Monday, March 18, 2013

Newman on Darwin and evolution



In 1859 Charles Darwin (1809 – 1882) published On the Origin of Species, setting out the evidence for his theory of evolution. 

Many thoughtful churchmen of the time saw as little contradiction between “theism” and “evolutionary theory” as Darwin himself did. In fact, Darwin’s complex spiritual journey notwithstanding, he had actually written to John Fordyce in 7th May 1879 that it was “absurd to doubt that a man might be an ardent theist and an evolutionist.”

Of course, Darwin’s theories gave rise to much debate in his own time and throughout the twentieth century. Clearly, it is now unremarkable for Christians to accept many of Darwin’s ideas.

It is interesting to note that in 1868 John Henry Newman wrote to a fellow priest regarding evolution. Newman was open to Darwin’s theories, and was not intimidated by modern science. This is what he said: 

“As to the Divine Design, is it not an instance of incomprehensibly and infinitely marvelous Wisdom and Design to have given certain laws to matter millions of ages ago, which have surely and precisely worked out, in the long course of those ages, those effects which He from the first proposed. Mr. Darwin's theory need not then be atheistical, be it true or not; it may simply be suggesting a larger idea of Divine Prescience and Skill. Perhaps your friend has got a surer clue to guide him than I have, who have never studied the question, and I do not [see] that 'the accidental evolution of organic beings' is inconsistent with divine design – It is accidental to us, not to God.”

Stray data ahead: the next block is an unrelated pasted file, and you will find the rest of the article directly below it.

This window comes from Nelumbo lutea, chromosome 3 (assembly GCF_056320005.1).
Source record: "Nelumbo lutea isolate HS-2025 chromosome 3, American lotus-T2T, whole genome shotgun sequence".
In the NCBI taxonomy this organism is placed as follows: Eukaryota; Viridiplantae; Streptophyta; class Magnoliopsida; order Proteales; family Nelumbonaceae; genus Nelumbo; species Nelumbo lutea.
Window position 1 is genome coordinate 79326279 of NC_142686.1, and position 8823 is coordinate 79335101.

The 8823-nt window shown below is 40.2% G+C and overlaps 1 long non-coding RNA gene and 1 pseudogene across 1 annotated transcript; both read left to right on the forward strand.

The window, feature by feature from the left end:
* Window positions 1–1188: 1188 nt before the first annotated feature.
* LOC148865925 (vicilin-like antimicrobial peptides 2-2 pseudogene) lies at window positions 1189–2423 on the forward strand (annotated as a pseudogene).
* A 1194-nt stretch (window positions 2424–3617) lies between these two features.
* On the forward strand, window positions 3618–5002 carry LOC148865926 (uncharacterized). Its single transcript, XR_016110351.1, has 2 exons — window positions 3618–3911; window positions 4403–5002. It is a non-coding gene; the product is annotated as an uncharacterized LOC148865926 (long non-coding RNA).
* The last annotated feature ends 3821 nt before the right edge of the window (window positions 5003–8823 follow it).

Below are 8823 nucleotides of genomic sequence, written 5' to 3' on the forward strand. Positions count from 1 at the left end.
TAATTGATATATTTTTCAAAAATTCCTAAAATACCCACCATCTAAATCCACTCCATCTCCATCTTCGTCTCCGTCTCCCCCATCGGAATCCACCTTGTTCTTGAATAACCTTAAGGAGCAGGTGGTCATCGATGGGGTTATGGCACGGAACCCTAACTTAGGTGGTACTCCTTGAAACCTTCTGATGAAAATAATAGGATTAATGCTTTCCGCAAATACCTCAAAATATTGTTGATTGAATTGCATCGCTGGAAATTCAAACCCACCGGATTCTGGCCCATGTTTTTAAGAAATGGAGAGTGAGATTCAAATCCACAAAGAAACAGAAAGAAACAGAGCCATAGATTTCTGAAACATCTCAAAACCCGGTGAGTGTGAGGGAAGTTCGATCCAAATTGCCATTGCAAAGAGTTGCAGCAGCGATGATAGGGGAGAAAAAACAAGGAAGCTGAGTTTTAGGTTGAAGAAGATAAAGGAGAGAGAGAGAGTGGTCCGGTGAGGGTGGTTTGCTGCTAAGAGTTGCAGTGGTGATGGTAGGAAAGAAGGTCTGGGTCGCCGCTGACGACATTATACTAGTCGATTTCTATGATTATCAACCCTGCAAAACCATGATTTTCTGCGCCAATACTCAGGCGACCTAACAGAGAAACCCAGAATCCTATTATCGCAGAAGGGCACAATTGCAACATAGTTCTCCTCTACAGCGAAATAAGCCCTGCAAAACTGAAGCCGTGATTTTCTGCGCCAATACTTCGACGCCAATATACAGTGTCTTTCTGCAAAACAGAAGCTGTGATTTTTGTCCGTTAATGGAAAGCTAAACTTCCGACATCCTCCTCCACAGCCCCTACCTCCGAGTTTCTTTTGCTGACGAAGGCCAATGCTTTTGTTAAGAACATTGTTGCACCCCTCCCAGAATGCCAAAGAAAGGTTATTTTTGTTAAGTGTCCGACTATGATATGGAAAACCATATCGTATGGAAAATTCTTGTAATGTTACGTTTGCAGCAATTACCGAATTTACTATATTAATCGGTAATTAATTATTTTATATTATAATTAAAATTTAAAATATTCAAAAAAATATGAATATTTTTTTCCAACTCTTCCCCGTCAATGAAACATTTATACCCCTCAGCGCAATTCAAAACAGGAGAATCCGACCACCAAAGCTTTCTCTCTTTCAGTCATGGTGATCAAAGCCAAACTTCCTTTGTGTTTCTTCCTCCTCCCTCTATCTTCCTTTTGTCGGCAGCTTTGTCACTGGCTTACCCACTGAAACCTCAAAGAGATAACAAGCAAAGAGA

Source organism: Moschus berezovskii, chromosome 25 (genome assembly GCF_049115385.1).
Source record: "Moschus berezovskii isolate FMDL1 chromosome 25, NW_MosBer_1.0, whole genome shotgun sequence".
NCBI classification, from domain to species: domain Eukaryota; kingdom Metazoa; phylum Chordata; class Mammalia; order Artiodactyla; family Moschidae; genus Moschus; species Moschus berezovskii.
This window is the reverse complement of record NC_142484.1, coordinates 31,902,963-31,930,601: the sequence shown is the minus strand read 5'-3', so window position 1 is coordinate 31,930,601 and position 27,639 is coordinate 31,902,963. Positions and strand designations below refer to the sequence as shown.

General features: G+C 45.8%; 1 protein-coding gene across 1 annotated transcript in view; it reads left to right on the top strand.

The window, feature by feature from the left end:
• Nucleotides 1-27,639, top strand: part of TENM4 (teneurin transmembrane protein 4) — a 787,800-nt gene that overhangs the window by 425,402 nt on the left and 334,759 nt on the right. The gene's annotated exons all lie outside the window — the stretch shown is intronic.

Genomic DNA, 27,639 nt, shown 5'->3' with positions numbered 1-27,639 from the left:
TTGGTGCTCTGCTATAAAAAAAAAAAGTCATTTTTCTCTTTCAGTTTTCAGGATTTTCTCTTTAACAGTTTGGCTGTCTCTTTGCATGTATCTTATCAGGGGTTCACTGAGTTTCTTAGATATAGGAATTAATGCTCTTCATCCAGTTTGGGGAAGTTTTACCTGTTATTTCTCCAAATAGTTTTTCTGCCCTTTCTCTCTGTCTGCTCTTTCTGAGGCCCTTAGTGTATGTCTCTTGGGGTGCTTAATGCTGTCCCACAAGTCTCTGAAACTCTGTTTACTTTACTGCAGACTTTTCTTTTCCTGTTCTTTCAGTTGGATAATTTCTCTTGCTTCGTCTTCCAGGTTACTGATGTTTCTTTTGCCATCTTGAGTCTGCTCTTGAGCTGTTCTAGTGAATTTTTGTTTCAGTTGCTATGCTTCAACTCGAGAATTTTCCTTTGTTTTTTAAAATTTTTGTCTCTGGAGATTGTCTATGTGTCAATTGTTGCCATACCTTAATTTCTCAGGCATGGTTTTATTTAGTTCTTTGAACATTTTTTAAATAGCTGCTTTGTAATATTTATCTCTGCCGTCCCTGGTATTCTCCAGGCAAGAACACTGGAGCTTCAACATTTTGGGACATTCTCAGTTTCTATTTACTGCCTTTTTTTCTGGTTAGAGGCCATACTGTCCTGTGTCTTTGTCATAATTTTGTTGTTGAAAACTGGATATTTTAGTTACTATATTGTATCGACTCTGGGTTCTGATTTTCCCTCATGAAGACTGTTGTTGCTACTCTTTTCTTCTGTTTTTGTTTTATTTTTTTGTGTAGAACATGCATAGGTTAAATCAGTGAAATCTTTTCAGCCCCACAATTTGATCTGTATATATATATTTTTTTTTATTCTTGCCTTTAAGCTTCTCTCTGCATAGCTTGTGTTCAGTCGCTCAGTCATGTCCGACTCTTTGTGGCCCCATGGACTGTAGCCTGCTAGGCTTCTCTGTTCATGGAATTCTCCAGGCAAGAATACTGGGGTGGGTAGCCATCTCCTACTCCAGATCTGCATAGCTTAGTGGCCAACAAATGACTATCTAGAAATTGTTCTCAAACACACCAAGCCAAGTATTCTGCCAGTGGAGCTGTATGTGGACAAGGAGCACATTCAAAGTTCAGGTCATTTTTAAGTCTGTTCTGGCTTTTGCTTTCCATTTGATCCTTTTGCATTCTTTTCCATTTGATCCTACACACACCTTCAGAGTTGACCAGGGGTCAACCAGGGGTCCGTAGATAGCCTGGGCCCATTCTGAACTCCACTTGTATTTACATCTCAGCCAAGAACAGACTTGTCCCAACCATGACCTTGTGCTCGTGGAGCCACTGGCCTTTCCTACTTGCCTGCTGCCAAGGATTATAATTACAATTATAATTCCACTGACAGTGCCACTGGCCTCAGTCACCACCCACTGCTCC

(John Henry Newman, Letter to J. Walker of Scarborough, May 22, 1868, The Letters and Diaries of John Henry Newman, Oxford: Clarendon Press, 1973) 


1 comments:

Alice Linsley said...

Newman was one of the greatest 20th century theologians. He cut his teeth on Anglicanism in the days when Modernism was beginning to erode the foundations. His insight into Darwin's theories demonstrates that the brightest Christian minds have no difficulty with true inquiry, only with small minded scientism.

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